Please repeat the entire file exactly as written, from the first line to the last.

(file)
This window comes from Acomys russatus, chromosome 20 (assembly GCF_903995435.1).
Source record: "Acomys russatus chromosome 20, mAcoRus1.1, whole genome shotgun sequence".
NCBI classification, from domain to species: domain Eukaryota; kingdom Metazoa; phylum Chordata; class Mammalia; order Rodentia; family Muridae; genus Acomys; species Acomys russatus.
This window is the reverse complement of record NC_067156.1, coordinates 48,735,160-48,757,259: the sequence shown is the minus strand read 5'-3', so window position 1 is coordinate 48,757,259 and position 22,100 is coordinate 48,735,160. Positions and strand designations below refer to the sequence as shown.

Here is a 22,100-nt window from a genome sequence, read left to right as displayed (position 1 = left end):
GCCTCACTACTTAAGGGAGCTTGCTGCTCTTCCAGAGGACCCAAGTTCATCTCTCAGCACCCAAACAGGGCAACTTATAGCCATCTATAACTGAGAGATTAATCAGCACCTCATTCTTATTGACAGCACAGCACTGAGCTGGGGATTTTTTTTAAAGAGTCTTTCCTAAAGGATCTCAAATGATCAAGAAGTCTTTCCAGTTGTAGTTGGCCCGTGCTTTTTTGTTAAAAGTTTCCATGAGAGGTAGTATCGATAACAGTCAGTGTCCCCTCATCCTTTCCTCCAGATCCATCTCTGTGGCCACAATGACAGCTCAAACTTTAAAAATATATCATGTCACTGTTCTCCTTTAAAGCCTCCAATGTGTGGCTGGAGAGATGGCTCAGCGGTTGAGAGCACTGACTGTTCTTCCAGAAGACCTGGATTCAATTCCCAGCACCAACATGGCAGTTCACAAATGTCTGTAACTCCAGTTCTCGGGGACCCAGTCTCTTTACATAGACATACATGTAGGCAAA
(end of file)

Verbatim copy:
This window comes from Acomys russatus, chromosome 20 (assembly GCF_903995435.1).
Source record: "Acomys russatus chromosome 20, mAcoRus1.1, whole genome shotgun sequence".
NCBI classification, from domain to species: domain Eukaryota; kingdom Metazoa; phylum Chordata; class Mammalia; order Rodentia; family Muridae; genus Acomys; species Acomys russatus.
This window is the reverse complement of record NC_067156.1, coordinates 48,735,160-48,757,259: the sequence shown is the minus strand read 5'-3', so window position 1 is coordinate 48,757,259 and position 22,100 is coordinate 48,735,160. Positions and strand designations below refer to the sequence as shown.

Here is a 22,100-nt window from a genome sequence, read left to right as displayed (position 1 = left end):
GCCTCACTACTTAAGGGAGCTTGCTGCTCTTCCAGAGGACCCAAGTTCATCTCTCAGCACCCAAACAGGGCAACTTATAGCCATCTATAACTGAGAGATTAATCAGCACCTCATTCTTATTGACAGCACAGCACTGAGCTGGGGATTTTTTTTAAAGAGTCTTTCCTAAAGGATCTCAAATGATCAAGAAGTCTTTCCAGTTGTAGTTGGCCCGTGCTTTTTTGTTAAAAGTTTCCATGAGAGGTAGTATCGATAACAGTCAGTGTCCCCTCATCCTTTCCTCCAGATCCATCTCTGTGGCCACAATGACAGCTCAAACTTTAAAAATATATCATGTCACTGTTCTCCTTTAAAGCCTCCAATGTGTGGCTGGAGAGATGGCTCAGCGGTTGAGAGCACTGACTGTTCTTCCAGAAGACCTGGATTCAATTCCCAGCACCAACATGGCAGTTCACAAATGTCTGTAACTCCAGTTCTCGGGGACCCAGTCTCTTTACATAGACATACATGTAGGCAAA